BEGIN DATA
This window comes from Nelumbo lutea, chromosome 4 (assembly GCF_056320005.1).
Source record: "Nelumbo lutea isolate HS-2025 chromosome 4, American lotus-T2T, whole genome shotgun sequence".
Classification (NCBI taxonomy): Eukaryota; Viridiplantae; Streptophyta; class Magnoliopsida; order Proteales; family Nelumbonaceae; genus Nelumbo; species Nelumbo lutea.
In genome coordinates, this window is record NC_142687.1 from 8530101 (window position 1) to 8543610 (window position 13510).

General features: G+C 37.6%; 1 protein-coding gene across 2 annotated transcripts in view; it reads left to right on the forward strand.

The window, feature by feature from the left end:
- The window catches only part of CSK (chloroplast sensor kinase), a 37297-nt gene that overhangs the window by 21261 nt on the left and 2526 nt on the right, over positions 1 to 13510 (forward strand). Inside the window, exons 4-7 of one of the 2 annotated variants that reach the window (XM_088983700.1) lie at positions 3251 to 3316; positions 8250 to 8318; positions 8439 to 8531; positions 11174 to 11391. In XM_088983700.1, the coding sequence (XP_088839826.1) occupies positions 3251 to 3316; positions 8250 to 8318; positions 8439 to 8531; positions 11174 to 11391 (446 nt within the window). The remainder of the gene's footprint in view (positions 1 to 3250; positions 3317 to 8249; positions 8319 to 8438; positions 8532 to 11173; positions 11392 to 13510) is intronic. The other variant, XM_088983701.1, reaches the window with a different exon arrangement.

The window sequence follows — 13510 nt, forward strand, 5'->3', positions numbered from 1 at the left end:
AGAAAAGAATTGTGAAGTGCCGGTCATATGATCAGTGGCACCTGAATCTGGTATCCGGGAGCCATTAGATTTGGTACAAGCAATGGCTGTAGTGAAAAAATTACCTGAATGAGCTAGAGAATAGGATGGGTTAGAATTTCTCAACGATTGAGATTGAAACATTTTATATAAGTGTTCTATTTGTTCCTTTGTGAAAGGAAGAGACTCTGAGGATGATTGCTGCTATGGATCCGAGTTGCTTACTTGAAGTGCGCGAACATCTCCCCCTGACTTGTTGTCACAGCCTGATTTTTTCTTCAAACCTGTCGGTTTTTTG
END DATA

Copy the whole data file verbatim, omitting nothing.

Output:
This window comes from Nelumbo lutea, chromosome 4 (assembly GCF_056320005.1).
Source record: "Nelumbo lutea isolate HS-2025 chromosome 4, American lotus-T2T, whole genome shotgun sequence".
Classification (NCBI taxonomy): Eukaryota; Viridiplantae; Streptophyta; class Magnoliopsida; order Proteales; family Nelumbonaceae; genus Nelumbo; species Nelumbo lutea.
In genome coordinates, this window is record NC_142687.1 from 8530101 (window position 1) to 8543610 (window position 13510).

General features: G+C 37.6%; 1 protein-coding gene across 2 annotated transcripts in view; it reads left to right on the forward strand.

The window, feature by feature from the left end:
- The window catches only part of CSK (chloroplast sensor kinase), a 37297-nt gene that overhangs the window by 21261 nt on the left and 2526 nt on the right, over positions 1 to 13510 (forward strand). Inside the window, exons 4-7 of one of the 2 annotated variants that reach the window (XM_088983700.1) lie at positions 3251 to 3316; positions 8250 to 8318; positions 8439 to 8531; positions 11174 to 11391. In XM_088983700.1, the coding sequence (XP_088839826.1) occupies positions 3251 to 3316; positions 8250 to 8318; positions 8439 to 8531; positions 11174 to 11391 (446 nt within the window). The remainder of the gene's footprint in view (positions 1 to 3250; positions 3317 to 8249; positions 8319 to 8438; positions 8532 to 11173; positions 11392 to 13510) is intronic. The other variant, XM_088983701.1, reaches the window with a different exon arrangement.

The window sequence follows — 13510 nt, forward strand, 5'->3', positions numbered from 1 at the left end:
AGAAAAGAATTGTGAAGTGCCGGTCATATGATCAGTGGCACCTGAATCTGGTATCCGGGAGCCATTAGATTTGGTACAAGCAATGGCTGTAGTGAAAAAATTACCTGAATGAGCTAGAGAATAGGATGGGTTAGAATTTCTCAACGATTGAGATTGAAACATTTTATATAAGTGTTCTATTTGTTCCTTTGTGAAAGGAAGAGACTCTGAGGATGATTGCTGCTATGGATCCGAGTTGCTTACTTGAAGTGCGCGAACATCTCCCCCTGACTTGTTGTCACAGCCTGATTTTTTCTTCAAACCTGTCGGTTTTTTG